Background: The enzymes responsible for the synthesis of poly-ADP-ribose are named poly-ADP-ribose polymerases (PARP). PARP-2 is a nuclear protein, which regulates a variety of cellular functions that are mainly controlled by protein-protein interactions. A previously described non-conventional bipartite nuclear localization sequence (NLS) lies in the amino-terminal DNA binding domain of PARP-2 between amino acids 1-69; however, this targeting sequence has not been experimentally examined or validated.
Results: Using a site-directed mutagenesis approach, we found that lysines 19 and 20, located within a previously described bipartite NLS, are not required for nuclear localization of PARP-2. In contrast, lysine 36, which is located within a predicted classical monopartite NLS, was required for PARP-2 nuclear localization. While wild type PARP-2 interacted with importin alpha3 and to a very weak extent with importin alpha1 and importin alpha5, the mutant PARP-2 (K36R) did not interact with importin alpha3, providing a molecular explanation why PARP-2 (K36R) is not targeted to the nucleus.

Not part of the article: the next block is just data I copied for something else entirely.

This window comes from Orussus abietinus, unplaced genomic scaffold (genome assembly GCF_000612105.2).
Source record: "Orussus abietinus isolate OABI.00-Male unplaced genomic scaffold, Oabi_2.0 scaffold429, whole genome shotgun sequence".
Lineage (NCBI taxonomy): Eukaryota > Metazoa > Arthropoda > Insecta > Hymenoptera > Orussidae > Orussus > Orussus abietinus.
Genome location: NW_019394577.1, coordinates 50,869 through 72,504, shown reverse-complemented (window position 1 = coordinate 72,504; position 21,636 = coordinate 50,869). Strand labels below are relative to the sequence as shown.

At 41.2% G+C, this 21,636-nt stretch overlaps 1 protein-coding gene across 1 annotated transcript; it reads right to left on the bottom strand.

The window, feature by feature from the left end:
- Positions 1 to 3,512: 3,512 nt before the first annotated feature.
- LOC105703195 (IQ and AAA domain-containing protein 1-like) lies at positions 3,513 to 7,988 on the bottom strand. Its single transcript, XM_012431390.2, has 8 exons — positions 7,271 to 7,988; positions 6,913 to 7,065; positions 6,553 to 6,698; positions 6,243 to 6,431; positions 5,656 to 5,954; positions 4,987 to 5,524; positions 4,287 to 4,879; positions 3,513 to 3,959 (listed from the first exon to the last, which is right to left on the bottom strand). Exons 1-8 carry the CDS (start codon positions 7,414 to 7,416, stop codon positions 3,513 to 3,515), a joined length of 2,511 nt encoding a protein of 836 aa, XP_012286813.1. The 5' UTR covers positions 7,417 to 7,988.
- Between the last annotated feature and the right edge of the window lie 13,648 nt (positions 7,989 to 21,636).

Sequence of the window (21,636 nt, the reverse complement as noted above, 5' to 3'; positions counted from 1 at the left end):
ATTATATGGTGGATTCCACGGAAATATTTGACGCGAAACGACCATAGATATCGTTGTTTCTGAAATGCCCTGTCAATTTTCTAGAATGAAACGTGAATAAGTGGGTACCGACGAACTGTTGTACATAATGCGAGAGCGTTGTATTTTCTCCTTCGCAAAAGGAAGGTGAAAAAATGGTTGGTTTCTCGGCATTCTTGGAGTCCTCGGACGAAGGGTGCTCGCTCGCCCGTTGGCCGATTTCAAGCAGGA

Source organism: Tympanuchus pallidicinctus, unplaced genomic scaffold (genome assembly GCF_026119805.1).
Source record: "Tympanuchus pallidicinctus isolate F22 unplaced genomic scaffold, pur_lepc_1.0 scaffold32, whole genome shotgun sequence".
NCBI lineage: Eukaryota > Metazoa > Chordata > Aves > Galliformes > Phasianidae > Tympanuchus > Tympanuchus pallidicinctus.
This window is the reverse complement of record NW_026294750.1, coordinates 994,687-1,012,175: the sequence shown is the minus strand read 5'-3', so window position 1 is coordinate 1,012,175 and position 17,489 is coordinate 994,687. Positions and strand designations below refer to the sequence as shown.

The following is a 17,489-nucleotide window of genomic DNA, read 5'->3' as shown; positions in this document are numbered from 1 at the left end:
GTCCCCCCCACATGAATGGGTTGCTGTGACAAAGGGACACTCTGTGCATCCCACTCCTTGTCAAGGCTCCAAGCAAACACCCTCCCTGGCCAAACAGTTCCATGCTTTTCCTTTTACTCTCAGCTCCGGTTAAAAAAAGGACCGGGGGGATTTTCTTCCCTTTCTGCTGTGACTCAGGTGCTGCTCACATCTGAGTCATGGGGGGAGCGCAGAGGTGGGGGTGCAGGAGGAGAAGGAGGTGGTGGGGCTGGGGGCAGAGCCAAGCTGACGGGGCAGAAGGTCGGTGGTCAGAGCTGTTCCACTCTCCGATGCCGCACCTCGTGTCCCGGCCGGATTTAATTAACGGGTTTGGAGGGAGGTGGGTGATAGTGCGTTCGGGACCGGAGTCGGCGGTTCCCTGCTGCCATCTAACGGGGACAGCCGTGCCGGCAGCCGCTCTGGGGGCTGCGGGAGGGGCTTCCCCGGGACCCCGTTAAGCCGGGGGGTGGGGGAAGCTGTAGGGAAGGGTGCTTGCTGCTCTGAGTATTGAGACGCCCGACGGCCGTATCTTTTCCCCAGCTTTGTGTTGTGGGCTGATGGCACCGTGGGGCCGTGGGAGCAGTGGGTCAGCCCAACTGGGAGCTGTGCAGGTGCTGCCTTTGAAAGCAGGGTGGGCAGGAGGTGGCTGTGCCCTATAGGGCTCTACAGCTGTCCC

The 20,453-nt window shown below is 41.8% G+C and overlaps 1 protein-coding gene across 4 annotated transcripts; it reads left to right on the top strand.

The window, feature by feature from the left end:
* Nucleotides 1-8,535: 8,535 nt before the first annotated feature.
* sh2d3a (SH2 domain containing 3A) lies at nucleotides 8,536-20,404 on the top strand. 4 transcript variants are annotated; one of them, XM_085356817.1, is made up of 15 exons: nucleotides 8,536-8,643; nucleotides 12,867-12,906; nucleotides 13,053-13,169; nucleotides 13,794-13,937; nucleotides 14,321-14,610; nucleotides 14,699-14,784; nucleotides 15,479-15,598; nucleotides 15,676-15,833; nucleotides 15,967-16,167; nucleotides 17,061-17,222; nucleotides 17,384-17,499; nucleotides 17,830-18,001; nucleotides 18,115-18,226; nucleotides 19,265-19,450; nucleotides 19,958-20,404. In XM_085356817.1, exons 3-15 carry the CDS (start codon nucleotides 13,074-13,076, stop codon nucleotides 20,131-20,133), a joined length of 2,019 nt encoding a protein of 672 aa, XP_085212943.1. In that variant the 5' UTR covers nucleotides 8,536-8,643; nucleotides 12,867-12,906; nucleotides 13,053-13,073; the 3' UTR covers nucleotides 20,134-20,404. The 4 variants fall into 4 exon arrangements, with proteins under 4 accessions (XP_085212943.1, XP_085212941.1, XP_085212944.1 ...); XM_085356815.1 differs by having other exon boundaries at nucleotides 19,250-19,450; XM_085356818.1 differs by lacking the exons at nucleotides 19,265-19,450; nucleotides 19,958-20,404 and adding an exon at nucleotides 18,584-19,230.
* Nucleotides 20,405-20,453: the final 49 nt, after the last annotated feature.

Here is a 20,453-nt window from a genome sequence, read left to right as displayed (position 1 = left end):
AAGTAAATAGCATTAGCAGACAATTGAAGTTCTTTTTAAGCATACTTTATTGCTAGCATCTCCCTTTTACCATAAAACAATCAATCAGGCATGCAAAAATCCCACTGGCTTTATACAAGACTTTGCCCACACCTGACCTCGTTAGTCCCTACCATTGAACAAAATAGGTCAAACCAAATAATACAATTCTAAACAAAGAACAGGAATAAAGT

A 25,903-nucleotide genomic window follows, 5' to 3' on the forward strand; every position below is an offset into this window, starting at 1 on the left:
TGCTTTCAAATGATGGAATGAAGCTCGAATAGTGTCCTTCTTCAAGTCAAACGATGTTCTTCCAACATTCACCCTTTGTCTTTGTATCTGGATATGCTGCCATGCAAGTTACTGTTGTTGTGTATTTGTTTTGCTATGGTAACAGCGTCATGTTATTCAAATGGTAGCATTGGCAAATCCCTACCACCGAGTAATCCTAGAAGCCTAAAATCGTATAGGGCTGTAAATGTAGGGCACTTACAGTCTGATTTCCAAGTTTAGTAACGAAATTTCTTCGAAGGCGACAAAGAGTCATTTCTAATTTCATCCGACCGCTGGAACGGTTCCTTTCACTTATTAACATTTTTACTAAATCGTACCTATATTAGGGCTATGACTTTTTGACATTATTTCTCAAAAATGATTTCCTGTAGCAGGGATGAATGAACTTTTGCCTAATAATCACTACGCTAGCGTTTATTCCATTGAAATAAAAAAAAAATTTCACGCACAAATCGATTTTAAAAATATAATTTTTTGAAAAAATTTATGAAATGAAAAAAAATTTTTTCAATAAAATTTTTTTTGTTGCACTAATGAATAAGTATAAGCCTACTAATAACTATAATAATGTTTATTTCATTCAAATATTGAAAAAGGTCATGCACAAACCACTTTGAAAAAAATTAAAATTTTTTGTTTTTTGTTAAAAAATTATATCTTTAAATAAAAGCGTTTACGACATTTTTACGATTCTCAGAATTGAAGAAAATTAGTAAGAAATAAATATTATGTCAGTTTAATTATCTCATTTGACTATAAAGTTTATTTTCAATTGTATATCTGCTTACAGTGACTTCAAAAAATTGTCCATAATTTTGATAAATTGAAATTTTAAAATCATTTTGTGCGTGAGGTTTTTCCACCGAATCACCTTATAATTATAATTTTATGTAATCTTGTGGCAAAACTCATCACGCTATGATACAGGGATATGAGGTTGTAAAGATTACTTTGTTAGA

Conclusion: Our results provide strong evidence that lysine 36 of PARP-2 is a critical residue for proper nuclear targeting of PARP-2 and consequently for the execution of its biological functions.